HURRICANE IDA MAKES ‘CATASTROPHIC’ CATEGORY 4 STORM LANDFALL IN SOUTHEAST LOUISIANA
Over the week the entire state of Louisiana has been on the lookout based on the storm’s trajectory as hurricane scientists kept a close watch on Ida while it was still in its early stage formation as a tropical storm, although during the storms’ early stage, the National Hurricane Center had warned that winds up to 111 miles per hour (178 km) are classified as major that could bring ‘catastrophic’ damage onshore. However, just as forecasted by experts that the storms could become major, it’s currently major and transformed into hurricane Ida, accompanied with catastrophic damages.
According to reports, Ida is currently traveling with maximum sustained winds of 150 mph and has eventually made the earlier predicted landfall in southeast Louisiana on Sunday. In view of this, the federal authorities have warned of “catastrophic” damage that the subject could potentially threaten all homes and people in its path.
To be specific, the subject storm made its landfall specifically over Port Fourchon, Louisiana, at about 11:55 a.m. CDT even as Ida moves into the mouth of the Mississippi River, according to the NHC. Further on this, it was noted that Air Force Research aircraft and radar data indicated that “Ida’s maximum sustained winds at landfall were estimated to be 150 mph” – NHC.
Meanwhile, just as Ida was making landfall, the New Orleans Mayor ‘LaToya Cantrell’ assured her constituents during a press briefing on Sunday, by encouraging them to “be calm in the midst of this storm. You can be calm”.
“You have everything that you need. We will get through this together. Be prepared stay where you are”.
Based on predictions, there are fears hurricane Ida could reach wind speeds of 157 mph, should the subject storms attain this speed! It will be classified as a Category 5 hurricane on the Saffir-Simpson hurricane wind scale, which rates storms from 1 to 5 based on maximum sustained wind speed.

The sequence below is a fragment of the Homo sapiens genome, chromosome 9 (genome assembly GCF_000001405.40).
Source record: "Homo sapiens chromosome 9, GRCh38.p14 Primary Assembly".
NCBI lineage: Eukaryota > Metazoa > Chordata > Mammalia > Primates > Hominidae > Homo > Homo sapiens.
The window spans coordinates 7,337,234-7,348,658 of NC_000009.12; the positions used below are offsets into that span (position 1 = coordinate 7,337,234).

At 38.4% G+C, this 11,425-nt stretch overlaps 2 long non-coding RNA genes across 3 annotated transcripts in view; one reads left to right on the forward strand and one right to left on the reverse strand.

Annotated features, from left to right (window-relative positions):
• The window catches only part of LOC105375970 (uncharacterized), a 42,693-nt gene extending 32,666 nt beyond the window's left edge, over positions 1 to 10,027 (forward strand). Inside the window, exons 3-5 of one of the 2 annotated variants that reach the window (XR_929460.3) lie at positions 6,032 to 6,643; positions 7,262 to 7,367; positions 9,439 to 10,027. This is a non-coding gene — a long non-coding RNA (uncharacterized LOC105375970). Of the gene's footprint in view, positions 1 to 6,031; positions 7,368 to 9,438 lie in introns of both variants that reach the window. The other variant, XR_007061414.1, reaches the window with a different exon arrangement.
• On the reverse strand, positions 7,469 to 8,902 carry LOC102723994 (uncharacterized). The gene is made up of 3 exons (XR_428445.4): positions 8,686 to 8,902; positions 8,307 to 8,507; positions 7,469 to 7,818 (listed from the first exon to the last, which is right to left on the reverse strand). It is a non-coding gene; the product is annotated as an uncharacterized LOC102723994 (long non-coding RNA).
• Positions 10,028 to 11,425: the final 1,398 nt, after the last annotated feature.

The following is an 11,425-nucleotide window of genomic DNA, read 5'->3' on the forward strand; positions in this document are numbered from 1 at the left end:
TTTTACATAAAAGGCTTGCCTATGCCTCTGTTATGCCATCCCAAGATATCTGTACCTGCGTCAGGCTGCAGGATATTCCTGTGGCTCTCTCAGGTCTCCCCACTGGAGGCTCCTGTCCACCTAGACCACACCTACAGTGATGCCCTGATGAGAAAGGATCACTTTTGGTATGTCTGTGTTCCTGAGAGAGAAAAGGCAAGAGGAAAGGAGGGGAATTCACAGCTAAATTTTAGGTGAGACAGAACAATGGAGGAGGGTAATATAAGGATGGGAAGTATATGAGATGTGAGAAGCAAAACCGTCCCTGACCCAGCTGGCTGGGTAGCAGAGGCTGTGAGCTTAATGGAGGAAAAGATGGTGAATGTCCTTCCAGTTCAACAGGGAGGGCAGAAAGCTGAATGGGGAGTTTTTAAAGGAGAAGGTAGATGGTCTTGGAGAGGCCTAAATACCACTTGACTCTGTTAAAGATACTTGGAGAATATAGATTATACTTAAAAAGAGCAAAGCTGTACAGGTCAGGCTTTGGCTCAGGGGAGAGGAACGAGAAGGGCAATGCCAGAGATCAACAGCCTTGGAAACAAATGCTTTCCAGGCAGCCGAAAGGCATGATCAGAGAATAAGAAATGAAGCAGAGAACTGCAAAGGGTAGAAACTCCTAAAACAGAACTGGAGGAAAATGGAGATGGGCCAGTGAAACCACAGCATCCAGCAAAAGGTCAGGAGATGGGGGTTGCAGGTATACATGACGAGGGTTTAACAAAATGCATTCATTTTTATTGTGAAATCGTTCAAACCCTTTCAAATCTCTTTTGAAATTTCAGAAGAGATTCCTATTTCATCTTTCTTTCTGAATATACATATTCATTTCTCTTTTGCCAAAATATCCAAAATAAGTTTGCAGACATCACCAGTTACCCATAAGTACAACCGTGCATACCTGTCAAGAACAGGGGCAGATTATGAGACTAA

Nevertheless, it’s worth noting that this period marks the 16th anniversary of Hurricane Katrina’s assault on New Orleans, yet a category 4 Ida slammed into the southeast Louisiana coastline after rapidly gaining momentum Saturday night. It’s also predicted that the powerhouse storms could wallop New Orleans with hurricane-force winds and over a foot of rain Sunday afternoon including evening.
Further on this, even as nature is proving its capacity in all dimensions, the NHC is predicting “potentially catastrophic” wind damage coupled with an “extremely life-threatening” ocean surge. Noting that devastating effects from destructive winds and flooding rain could potentially extend more than a hundred miles inland.
Yet, despite orders that were issued earlier to the Grand Isle community on Friday that residents should evacuate – and take their boats, campers and cars along, “as this storm is expected to bring high tides and heavy rainfall” according to a town notice. Noting that Louisiana’s Highway 1, notably the only road off the isle, would close when the waters got too dangerous.
Sadly enough, the road is now flooded, and dozens of people stayed behind according to officials with surrounding Jefferson County Parish.
On top of this, it comes as the spread of Covid-19, precisely the highly contagious delta variant is still a huge concern owing to the fact that the state is among with the lowest vaccination rates in the U.S., and with hurricane Ida, it rather makes things more difficult for health workers because they are already stressed.
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